Today the lunchtime buffet crowd at Moni Mahal may include a special customer who is looking for a “bon appétit” served with their butter chicken, thanks to an initiative by Graham Fraser, Canada’s official languages commissioner.
The commissioner’s office has hired marketing-research firm Ipsos Reid to send out mystery shoppers from Aug. 24 to Sept. 30 to downtown Ottawa hotels, restaurants and businesses to evaluate whether services are offered in English and French.
The commissioner’s office wants to assess bilingualism in the National Capital for its 2012 annual report, and one aspect of its study includes understanding the “visitor’s experience,” said spokesperson Nelson Kalil.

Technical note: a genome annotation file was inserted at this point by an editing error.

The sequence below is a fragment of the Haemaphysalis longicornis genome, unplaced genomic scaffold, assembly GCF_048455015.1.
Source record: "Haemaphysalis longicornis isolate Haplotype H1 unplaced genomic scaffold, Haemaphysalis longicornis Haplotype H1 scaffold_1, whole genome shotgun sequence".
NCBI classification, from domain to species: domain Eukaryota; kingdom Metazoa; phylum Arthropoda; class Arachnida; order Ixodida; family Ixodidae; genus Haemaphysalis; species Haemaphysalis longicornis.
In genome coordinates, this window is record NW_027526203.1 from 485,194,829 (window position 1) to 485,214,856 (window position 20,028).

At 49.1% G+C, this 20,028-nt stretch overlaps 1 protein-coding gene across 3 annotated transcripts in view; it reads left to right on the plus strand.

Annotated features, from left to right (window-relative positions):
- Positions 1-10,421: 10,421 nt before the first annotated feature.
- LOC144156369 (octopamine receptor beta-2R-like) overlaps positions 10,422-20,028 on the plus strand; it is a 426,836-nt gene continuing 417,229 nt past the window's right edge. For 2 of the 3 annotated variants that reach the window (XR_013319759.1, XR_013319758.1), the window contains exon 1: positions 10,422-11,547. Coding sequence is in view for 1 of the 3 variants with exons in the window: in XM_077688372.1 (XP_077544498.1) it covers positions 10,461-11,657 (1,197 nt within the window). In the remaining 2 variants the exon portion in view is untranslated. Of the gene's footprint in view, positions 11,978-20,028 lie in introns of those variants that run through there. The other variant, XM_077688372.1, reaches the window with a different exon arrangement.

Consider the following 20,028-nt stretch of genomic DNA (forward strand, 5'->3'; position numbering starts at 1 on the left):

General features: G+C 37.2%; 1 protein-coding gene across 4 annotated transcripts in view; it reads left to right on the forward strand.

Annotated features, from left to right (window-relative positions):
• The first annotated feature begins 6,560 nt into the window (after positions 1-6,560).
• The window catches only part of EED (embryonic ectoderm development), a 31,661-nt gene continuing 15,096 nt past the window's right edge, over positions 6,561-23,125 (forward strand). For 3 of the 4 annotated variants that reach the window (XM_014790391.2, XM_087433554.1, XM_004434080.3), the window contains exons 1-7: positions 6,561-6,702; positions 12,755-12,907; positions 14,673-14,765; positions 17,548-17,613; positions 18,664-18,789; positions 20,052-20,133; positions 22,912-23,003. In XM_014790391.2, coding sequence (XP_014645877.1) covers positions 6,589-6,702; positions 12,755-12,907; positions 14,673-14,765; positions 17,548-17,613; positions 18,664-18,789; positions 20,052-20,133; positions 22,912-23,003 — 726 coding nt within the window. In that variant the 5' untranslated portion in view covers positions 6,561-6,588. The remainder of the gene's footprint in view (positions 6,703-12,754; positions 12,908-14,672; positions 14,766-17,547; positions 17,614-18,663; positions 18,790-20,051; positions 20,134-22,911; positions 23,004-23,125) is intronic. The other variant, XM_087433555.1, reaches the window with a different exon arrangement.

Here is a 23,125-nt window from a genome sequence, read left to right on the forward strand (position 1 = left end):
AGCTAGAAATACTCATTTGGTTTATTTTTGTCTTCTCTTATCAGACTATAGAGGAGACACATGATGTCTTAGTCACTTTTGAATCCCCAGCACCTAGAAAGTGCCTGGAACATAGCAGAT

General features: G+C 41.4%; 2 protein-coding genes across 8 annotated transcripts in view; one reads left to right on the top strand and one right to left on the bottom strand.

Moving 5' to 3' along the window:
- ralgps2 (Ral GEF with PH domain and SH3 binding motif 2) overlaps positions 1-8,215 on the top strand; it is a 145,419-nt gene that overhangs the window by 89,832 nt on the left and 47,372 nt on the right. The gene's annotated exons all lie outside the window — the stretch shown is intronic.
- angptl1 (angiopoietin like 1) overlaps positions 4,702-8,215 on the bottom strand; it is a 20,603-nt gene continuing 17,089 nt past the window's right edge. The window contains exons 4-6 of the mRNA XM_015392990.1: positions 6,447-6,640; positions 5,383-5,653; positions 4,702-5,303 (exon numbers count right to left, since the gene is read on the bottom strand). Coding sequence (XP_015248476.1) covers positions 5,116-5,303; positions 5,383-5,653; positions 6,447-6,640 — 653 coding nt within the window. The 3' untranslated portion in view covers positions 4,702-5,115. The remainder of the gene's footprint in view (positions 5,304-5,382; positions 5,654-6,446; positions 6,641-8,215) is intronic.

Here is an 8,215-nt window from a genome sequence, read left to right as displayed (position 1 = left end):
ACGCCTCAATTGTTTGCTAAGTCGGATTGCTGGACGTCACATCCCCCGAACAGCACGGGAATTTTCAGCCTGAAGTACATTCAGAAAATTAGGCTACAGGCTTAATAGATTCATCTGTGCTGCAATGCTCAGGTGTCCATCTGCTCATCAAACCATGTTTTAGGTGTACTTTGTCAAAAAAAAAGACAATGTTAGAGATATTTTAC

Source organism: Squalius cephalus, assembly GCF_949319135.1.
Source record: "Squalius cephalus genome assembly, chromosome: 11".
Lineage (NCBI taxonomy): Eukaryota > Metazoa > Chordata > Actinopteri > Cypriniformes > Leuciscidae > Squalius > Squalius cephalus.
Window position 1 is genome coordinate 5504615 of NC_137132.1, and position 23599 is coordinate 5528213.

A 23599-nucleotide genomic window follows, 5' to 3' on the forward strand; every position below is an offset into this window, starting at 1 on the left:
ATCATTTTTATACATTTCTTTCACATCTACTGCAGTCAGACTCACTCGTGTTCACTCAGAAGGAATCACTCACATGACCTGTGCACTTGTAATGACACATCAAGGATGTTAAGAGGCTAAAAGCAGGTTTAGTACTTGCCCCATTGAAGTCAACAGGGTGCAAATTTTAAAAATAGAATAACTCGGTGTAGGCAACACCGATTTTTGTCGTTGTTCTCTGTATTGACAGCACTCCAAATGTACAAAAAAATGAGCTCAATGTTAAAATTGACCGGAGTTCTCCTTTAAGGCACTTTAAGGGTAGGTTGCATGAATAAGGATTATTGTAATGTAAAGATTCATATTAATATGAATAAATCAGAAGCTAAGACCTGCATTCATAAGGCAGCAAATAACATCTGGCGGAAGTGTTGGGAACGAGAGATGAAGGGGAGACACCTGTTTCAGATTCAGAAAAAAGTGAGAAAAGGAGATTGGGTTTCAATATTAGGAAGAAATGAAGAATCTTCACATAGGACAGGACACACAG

Moni Mahal owner Dewan Chowdhury isn’t worried.
“Language is not the big issue, believe me,” he said.
From Bangladesh, he is only able to use a few words to converse with the majority francophone crowd that frequents his restaurant at noon.
He insists that it does not matter. At a small business such as his, customers are not interested in small talk, nor do they expect it. They want quality service, he says.
Stepping out of the restaurant, Joanne Lauzon, a bilingual French-Canadian, disagrees.
“I feel that I should have services in the language I want,” she said. “I learned English to accommodate others. Every restaurant and service should have some bilingual staff ‘ at least one or two people.”